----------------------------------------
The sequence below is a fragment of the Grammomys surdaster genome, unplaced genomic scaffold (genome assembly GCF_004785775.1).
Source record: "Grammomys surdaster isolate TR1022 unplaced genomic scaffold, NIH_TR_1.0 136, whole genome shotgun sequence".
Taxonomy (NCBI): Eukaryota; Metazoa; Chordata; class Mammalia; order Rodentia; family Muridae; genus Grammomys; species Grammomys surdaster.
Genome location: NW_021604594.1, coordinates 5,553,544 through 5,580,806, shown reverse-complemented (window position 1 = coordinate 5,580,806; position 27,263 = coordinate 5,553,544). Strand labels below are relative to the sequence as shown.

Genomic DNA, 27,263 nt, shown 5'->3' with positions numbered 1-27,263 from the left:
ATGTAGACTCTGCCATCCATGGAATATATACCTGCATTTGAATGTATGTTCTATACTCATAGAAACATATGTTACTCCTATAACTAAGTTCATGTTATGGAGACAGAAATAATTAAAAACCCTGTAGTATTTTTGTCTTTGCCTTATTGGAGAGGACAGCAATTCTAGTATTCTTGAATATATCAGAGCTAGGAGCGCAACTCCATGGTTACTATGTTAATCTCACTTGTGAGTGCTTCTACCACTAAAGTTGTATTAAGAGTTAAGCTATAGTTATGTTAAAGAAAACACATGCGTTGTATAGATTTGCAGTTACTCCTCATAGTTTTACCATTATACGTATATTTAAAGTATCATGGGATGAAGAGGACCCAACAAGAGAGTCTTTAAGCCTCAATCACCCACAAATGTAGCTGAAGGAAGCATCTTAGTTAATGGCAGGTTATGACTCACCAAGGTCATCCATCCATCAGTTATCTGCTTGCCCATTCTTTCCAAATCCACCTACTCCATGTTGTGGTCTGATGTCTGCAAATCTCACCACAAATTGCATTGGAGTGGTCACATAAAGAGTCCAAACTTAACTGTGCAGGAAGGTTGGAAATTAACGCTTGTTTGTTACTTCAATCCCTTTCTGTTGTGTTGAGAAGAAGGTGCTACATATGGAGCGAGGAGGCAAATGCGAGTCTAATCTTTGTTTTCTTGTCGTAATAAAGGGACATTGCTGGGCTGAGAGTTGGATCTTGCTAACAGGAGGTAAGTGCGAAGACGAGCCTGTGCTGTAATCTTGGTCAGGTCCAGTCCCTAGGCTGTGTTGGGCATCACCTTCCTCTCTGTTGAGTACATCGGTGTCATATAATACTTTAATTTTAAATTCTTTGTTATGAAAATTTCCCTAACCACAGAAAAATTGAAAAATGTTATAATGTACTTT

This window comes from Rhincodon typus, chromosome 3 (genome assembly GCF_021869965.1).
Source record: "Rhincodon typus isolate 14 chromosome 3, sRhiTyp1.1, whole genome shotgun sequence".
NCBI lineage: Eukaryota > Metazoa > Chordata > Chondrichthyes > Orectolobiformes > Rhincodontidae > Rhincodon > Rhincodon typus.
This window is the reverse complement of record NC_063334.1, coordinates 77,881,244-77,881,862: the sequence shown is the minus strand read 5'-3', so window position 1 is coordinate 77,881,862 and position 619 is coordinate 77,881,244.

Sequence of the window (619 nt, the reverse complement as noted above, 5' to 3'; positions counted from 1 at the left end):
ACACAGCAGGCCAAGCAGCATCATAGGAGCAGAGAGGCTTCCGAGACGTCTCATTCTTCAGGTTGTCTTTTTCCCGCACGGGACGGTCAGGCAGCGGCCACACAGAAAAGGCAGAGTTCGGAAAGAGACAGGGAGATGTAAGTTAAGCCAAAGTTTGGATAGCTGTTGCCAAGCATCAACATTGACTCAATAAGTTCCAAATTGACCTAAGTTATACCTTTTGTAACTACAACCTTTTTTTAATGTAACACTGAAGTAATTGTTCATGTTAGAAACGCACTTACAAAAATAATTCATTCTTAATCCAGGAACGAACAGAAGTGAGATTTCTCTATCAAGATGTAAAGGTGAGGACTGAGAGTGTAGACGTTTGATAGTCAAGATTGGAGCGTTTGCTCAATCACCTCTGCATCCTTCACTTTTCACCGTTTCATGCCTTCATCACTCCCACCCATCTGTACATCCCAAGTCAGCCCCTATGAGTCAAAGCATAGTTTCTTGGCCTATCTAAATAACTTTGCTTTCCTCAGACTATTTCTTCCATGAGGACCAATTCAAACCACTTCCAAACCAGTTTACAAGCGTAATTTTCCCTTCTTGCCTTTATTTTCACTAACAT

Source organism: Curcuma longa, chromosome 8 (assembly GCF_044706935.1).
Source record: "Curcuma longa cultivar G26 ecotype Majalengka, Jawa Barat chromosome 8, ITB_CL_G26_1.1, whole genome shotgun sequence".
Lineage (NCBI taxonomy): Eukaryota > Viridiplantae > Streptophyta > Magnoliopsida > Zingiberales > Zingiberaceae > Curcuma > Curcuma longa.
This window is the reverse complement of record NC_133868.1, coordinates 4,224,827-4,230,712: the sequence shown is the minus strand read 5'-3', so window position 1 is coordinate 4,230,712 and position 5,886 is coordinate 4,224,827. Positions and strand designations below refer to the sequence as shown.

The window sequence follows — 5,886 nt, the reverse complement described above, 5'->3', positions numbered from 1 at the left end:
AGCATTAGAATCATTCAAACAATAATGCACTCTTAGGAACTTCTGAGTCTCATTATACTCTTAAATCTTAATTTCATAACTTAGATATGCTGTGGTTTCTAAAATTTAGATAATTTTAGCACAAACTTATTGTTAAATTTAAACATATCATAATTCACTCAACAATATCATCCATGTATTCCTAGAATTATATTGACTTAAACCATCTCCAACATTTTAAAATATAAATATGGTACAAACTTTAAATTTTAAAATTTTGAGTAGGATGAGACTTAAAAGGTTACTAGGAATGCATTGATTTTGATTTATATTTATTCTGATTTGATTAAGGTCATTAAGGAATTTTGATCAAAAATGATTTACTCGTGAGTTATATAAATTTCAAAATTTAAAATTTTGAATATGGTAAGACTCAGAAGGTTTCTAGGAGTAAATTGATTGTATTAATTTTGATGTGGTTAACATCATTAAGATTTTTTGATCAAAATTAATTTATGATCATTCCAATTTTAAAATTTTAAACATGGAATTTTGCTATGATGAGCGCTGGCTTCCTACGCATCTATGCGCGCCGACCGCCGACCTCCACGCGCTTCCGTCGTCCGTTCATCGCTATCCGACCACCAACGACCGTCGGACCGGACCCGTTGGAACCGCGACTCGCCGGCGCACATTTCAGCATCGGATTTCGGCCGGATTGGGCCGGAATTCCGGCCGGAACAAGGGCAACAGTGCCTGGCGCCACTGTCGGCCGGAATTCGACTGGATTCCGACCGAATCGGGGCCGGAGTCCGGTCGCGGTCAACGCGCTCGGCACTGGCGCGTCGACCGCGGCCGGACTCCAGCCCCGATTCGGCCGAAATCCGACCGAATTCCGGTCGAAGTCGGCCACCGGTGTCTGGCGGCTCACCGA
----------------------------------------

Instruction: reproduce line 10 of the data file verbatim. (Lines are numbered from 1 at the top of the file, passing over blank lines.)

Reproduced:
This window is the reverse complement of record NC_063334.1, coordinates 77,881,244-77,881,862: the sequence shown is the minus strand read 5'-3', so window position 1 is coordinate 77,881,862 and position 619 is coordinate 77,881,244.